Texas Court Formally Exonerates Kerry Max Cook, Who Spent 20 Years on Death Row


Texas’s highest criminal court last week formally exonerated Kerry Max Cook, now 68, finding him actually innocent of the 1977 murder for which he wrongly spent 20 years on death row. He is the 198th person exonerated after being sentenced to death, according to the Death Penalty Information Center.

“This case is riddled with allegations of State misconduct that warrant setting aside Applicant’s conviction,” Judge Bert Richardson wrote in the majority opinion. “And when it comes to solid support for actual innocence, this case contains it all—uncontroverted Brady violations, proof of false testimony, admissions of perjury and new scientific evidence.”

Calling this “one of the most notable murder cases of the last half-century,” the court in a 106-page opinion traced a “winding odyssey” from 1977, when Smith County prosecutors charged Mr. Cook in the rape, murder, and mutilation of a 21-year-old woman.

The State won a conviction and death sentence in 1978 by illegally withholding favorable evidence from the defense and presenting what was later proven to be false evidence, including totally fabricated testimony from a jailhouse snitch who said Mr. Cook confessed to the murder. Prosecutors not only concealed they had given their star witness a plea deal (for two years instead of life), but orchestrated his entire testimony, showing him pictures of the crime scene and giving him details about the investigation. “I lied on [Cook] to save myself,” he later admitted in court.

Prosecutors also deceived the jury about their only physical evidence against Mr. Cook, the court found. The State presented testimony that fingerprint evidence placed Mr. Cook in the victim’s apartment at the time of the crime. But the fingerprint expert later admitted there was no way to scientifically estimate when the fingerprints had been left and he deliberately created a false impression for the jury after the district attorney pressured him.

Since this first “bookend of deception,” the court wrote, “the case has been plagued with mistrials, withheld evidence, and misconduct.” The conviction was overturned in 1991, and at the second trial in 1992, the State presented testimony that body parts removed from the victim were placed in her missing stocking and taken as a souvenir by Mr. Cook. Then jurors found the “missing” stocking in the leg of the victim’s jeans when they examined the physical evidence during deliberations. A mistrial was declared after the jury could not reach a verdict.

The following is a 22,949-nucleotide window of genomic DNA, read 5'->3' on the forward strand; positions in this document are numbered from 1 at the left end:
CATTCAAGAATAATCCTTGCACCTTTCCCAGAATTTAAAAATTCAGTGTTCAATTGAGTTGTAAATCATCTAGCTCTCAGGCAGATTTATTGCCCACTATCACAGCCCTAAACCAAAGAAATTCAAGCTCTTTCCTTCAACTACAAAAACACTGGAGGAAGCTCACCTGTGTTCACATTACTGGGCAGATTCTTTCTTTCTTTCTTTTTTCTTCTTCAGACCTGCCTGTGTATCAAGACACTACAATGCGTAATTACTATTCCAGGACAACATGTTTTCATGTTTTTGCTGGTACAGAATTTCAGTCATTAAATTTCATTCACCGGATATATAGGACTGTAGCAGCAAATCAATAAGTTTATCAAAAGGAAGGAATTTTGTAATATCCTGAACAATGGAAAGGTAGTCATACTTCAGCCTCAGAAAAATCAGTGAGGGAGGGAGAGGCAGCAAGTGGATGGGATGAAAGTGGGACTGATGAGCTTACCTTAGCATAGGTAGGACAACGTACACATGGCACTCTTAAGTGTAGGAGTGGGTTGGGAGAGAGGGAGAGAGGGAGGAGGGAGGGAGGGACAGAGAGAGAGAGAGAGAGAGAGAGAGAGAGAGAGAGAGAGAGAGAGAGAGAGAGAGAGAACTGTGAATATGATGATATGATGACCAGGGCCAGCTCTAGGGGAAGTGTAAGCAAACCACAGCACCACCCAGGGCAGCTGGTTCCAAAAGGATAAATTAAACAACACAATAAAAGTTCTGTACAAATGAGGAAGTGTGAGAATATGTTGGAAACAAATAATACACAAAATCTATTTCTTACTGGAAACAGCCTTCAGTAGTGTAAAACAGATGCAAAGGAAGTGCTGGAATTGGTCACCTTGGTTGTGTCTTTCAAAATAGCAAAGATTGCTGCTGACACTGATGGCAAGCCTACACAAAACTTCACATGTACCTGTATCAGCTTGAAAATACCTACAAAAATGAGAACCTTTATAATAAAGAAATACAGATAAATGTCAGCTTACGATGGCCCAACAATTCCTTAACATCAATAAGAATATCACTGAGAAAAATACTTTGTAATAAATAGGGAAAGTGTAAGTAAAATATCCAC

The State nonetheless tried Mr. Cook a third time, and won another conviction and death sentence in 1994 that was thrown out on appeal because it was so tainted by misconduct.

In 1999, after they submitted the victim’s underwear for DNA testing but before they got the results excluding Mr. Cook, prosecutors persuaded Mr. Cook to accept a “no contest” plea that would leave his conviction intact but allow his release after two decades on death row that the court explained were nothing short of torturous.

Cook spent close to a decade and half on death row from the very beginning based on a web of fabricated testimony and misrepresentations. Even if Cook had been made aware of the deception, Cook was left with little-to-no legal recourse because it was outside the record on appeal. During that time, the record documents that Cook was subjected to extreme physical abuse and psychological trauma by other inmates. This included several emasculating tattoos forcibly carved into Cook’s back and side—which led him to attempt suicide in 1990. In a handwritten suicide note, he continued to proclaim his innocence in what he intended to be his last words…And nothing in the record shows that the State—completely aware of the deception because they initiated it—took any steps to halt Cook’s then-pending execution.

“Marking the other end of this 40-year odyssey,” the court wrote, “an alternate suspect admitted in a 2016 sworn deposition, under a grant of immunity, that he lied about the timing of his last sexual encounter with the victim” and “admitted to perjuring himself in front of multiple juries and at pretrial hearings.”

Mr. Cook asked the court in 2015 to find that he is actually innocent, and after nearly a decade of delay, the Texas Court of Criminal Appeals did exactly that last week. In its June 19 opinion, the court held that the “State resorted to improper means to achieve conviction” in this case—deliberately deceiving the court and jury, presenting perjured testimony and false evidence, and illegally concealing and even destroying exculpatory evidence.

“Several actions of the State go beyond gross negligence and reach into the realm of intentional deception against the tribunal,” the court concluded, but it declined to hold current prosecutors accountable for that misconduct.

“For almost half a century Cook has proclaimed his innocence. Cook has been the victim of numerous Brady violations, secret deals, prosecutorial blunders, and perjured testimony,” the court wrote. “After being incarcerated on death row for almost twenty torturous years, we hold that Cook has met the burden required for actual innocence and relief is hereby granted.”